MARGHITA (Hung. Margitta, also Margita; referred to by the Jews as מארגארעטען (Margaretten)), town in Transylvania, W. Romania. Until the end of World War I and between 1940 and 1945 it formed part of Hungary. Jews began to settle there during the 18th century. A geographical-historical description of Hungary which was published in 1799 mentions Jewish inhabitants among the Hungarians and Romanians. The first Jewish settlers appear to have come from the neighboring village Petra. A community headed by a rabbi has probably existed by the close of the 18th century. The synagogue was erected in 1862. In 1885 the community also became a center for the Jews of the surrounding region. The Jewish population
From its inception the community was an Orthodox one. The influence of Ḥasidism was felt, particularly between the two world wars. The rabbis of the community included R. Joshua Aaron Ẓevi Weinberger, author of the Mahariaẓ responsa (first half of the 19th century); his descendants succeeded him in the rabbinical office until the liquidation of the community. For a short period, from 1850, R. Hillel *Lichtenstein was rabbi of the town. The students of the community's yeshivah included some who came from far away, and their numbers occasionally rose to 350. The last rabbi, who perished in the Holocaust, was R. Mordecai Azriel Weinberger; he was also the last head of the yeshivah. A Jewish press functioned in Marghita between the two world wars.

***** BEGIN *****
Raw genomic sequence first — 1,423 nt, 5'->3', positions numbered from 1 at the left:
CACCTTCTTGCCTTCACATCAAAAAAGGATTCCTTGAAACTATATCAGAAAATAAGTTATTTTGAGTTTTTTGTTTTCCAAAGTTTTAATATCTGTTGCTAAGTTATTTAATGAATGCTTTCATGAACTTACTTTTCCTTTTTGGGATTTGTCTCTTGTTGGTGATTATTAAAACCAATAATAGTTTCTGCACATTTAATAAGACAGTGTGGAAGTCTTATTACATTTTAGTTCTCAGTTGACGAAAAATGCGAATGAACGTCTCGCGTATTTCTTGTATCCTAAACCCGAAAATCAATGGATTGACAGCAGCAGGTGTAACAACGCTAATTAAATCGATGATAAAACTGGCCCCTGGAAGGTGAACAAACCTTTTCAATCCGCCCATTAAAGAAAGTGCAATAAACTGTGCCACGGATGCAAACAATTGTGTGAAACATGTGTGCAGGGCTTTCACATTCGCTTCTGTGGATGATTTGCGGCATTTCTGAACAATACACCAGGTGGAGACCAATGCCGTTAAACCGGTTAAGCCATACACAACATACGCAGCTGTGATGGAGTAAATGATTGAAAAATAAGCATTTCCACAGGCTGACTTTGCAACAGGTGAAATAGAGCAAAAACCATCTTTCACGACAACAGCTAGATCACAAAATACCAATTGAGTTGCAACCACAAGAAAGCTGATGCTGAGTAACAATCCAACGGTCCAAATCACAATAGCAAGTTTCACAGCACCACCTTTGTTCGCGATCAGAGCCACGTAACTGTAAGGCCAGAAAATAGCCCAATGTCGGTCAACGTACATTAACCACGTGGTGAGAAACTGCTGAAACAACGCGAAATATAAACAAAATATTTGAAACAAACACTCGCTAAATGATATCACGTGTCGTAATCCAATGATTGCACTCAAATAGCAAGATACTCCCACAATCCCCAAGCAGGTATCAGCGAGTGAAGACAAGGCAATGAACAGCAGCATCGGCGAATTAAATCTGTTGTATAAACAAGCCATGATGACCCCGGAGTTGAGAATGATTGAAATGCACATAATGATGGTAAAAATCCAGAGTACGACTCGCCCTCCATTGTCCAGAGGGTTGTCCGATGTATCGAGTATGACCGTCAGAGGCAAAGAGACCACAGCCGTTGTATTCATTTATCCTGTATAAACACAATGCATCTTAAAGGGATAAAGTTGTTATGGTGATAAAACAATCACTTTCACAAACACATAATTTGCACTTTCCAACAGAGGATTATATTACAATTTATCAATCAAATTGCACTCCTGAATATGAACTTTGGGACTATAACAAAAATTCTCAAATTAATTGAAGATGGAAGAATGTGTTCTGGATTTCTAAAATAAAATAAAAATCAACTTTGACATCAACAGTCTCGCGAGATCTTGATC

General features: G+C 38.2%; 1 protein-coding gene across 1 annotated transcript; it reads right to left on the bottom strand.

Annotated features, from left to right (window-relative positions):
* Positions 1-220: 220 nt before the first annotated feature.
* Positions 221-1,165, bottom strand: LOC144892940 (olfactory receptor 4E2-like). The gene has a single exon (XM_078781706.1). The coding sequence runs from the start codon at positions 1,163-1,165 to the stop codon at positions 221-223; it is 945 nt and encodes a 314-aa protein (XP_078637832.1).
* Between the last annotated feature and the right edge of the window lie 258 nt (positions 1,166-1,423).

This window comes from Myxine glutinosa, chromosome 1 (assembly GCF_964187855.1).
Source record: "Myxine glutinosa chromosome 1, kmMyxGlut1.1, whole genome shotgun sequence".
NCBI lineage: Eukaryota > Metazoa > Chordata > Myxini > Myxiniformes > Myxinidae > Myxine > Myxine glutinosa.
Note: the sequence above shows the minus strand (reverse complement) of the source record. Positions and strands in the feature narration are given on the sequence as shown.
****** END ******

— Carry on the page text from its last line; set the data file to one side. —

After 1940, when the city was returned to Horthiite Hungary, the Hungarian-speaking local Jews discovered that the official and public attitude towards them had changed, and that Hungarian antisemitism was no better than its Romanian variant, which they had experienced during the interwar period.
At the time of the Holocaust, in the summer of 1944, the local Jews were taken to the district capital of *Oradea-Mare and deported from there to Auschwitz. After the war some Jews returned to the town, numbering about 500 in 1947. Their numbers gradually decreased through emigration to Israel and other countries, so that they were finally reduced to 10 families in 1970 (out of a total population of 12,000), and their number continued to drop, mostly through immigration to Israel and old age.
Sources: Encyclopaedia Judaica. © 2008 The Gale Group. All Rights Reserved.